Dismiss Notice
Join Physics Forums Today!
The friendliest, high quality science and math community on the planet! Everyone who loves science is here!

Homework Help: QFT in a nutshell: From field to particle

  1. Nov 19, 2007 #1
    1. The problem statement, all variables and given/known data

    I don't understand how Zee gets Eq. (2) on p. 24:

    [itex]W(J) = - \frac{1}{2}\int \frac{d^4k}{(2\pi)^4} J(k)^\ast\frac{1}{k^2-m^2+i\varepsilon}J(k)[/itex]

    2. Relevant equations

    [itex]W(J) := - \frac{1}{2}\int d^4x\int d^4y J(x)D(x-y)J(y)[/itex]

    3. The attempt at a solution

    I don't see where the [itex]d^4k[/itex] and factors of 2pi are coming from. Manipulating the definition of W(J) I was able to show that

    [itex]W(J) = -\frac{1}{2}\int d^4 x e^{ikx}J(x)\frac{1}{k^2-m^2+i\varepsilon} J(k)[/itex]
    [itex]W(J) = -\frac{1}{2}J(-k)\frac{1}{k^2-m^2+i\varepsilon} J(k)[/itex]

    but this obviously doesn't agree.

    Last edited: Nov 19, 2007
  2. jcsd
  3. Nov 19, 2007 #2


    User Avatar
    Science Advisor
    Homework Helper

    I see you have a power E^{ikx} but I don't see a k integral... the idea is to substitute J by its Fourier transform:
    [tex]J(x) = \int \frac{d^4 k}{(2\pi)^4} e^{i k x} J(k)[/tex]
    [tex]J(y)^* = \int \frac{d^4 k'}{(2\pi)^4} e^{-i k' x} J(k')^*[/tex]
    Now combine the exponentials and perform the x-integration, this will cancel out one of the k integrals
    [tex]\int dx e^{i (k - k') x} = \delta(k - k')[/tex]
    and then do the manipulations you did to get the [tex]\left(k^2 - m^2 + i\epsilon\right)^{-1}[/tex] and the other stuff right.
  4. Nov 19, 2007 #3
    Hi CompuChip,

    Thanks for replying.

    Why are you taking the complex conjugate of J(x)? The definition of W(J) is

    [itex]W(J) := - \frac{1}{2}\int d^4x\int d^4y J(x)D(x-y)J(y)[/itex]

    No complex conjugates there. My approach was to separate the [itex]e^{ik(x-y)}[/itex] term in the expression for the propagation D(x - y) giving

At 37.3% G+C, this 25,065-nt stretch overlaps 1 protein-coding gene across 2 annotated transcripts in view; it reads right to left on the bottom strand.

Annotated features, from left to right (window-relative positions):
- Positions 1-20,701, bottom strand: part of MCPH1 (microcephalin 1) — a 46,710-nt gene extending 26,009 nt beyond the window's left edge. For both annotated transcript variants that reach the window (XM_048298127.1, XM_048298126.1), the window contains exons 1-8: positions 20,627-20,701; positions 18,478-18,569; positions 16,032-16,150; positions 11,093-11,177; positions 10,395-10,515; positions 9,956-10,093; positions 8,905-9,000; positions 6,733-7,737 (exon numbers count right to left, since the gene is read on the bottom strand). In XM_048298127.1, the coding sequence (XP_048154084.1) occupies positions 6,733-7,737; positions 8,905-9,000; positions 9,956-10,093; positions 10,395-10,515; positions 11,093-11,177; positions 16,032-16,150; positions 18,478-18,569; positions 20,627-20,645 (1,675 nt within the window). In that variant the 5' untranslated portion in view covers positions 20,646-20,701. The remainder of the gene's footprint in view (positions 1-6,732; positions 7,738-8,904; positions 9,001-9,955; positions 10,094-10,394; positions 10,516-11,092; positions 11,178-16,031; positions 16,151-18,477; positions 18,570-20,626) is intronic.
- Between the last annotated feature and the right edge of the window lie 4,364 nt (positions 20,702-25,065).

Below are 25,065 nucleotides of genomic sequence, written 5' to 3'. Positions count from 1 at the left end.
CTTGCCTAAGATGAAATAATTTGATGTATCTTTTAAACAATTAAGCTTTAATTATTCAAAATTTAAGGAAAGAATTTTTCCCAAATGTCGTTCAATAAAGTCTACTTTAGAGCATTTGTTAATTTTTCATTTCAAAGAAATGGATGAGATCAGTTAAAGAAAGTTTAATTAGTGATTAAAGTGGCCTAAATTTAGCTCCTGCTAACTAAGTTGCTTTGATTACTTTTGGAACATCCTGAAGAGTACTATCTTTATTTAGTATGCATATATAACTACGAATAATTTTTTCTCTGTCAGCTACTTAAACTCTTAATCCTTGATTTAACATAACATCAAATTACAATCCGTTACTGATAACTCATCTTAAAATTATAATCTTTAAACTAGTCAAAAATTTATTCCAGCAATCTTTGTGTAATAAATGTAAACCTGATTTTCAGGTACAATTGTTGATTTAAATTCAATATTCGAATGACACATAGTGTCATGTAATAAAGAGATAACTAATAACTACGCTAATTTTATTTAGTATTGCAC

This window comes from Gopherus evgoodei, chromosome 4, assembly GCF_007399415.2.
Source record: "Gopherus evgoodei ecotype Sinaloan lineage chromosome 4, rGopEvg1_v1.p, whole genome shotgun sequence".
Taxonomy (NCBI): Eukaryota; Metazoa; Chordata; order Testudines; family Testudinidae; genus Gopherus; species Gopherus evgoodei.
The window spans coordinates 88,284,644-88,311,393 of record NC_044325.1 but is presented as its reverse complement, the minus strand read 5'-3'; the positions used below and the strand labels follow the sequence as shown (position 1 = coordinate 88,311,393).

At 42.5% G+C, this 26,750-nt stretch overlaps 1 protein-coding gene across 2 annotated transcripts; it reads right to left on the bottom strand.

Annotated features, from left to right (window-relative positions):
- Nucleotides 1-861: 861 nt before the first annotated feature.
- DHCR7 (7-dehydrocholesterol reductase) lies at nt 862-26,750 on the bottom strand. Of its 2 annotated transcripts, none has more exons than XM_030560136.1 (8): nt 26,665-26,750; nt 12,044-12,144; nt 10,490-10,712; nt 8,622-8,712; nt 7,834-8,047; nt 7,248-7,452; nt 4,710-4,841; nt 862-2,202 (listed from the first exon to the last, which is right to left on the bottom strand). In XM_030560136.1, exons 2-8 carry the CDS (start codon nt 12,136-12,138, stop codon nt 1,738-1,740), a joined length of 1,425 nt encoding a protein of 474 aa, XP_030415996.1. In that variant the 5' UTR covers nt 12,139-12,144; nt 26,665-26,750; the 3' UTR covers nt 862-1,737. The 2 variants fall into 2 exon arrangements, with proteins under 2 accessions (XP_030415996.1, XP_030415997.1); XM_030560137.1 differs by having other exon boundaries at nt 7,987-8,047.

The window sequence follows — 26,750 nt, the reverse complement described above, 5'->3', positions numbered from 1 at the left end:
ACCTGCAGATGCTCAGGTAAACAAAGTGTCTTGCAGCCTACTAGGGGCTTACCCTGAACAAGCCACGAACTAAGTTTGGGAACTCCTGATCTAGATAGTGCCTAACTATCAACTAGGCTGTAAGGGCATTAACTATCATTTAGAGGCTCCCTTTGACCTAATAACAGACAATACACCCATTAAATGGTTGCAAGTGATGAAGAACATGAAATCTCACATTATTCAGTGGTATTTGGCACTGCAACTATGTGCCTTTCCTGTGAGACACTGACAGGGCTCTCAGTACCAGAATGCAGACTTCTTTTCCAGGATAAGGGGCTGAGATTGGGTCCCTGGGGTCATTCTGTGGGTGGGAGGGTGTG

[itex]W(J) := - \frac{1}{2}\int d^4x\int d^4y J(x)D(x-y)J(y)[/itex]
    [itex]W(J) := - \frac{1}{2}\int d^4x\int d^4y J(x)\frac{e^{ik(x-y)}}{k^2-m^2+i\epsilon}J(y)[/itex]
    [itex]W(J) := - \frac{1}{2}\int d^4x\int d^4y e^{ikx}J(x)\frac{1}{k^2-m^2+i\epsilon}e^{-iky}J(y)[/itex]
    [itex]W(J) := - \frac{1}{2}\left(\int d^4x e^{ikx}J(x)\right)\frac{1}{k^2-m^2+i\epsilon}\left(\int d^4ye^{-iky}J(y)\right)[/itex]
    [itex]W(J) := - \frac{1}{2}J(-k)\frac{1}{k^2-m^2+i\epsilon}J(k)[/itex].

    Note quite right.
  5. Nov 19, 2007 #4
    Omg I'm so dumb! I forgot to put the integral in the propagator. Problem solved now (I think). If J is complex, why is it [itex]J^\ast(k)[/itex] and not J(-k)?
  6. Nov 19, 2007 #5


    User Avatar
    Science Advisor
    Homework Helper

    Ah, my mistake. You get a [tex]\delta(k + k')[/tex] from the (real)space-integral hence J(k) and J(-k).
    I might still be a little off here, but the general idea was as follows: J(x) is real. This implies that
    [tex]J(x) = \sum_{k = -\infty}^\infty e^{ikx} J(k)
    \sum_{k = -\infty}^\infty e^{-ikx} J(k)^* = J(x)^*
    so comparing the coefficients of the (basis) exponentials, we conclude that [tex]J(k) = J(-k)^*[/tex], therefore we can write J(k)* instead of J(-k).
Share this great discussion with others via Reddit, Google+, Twitter, or Facebook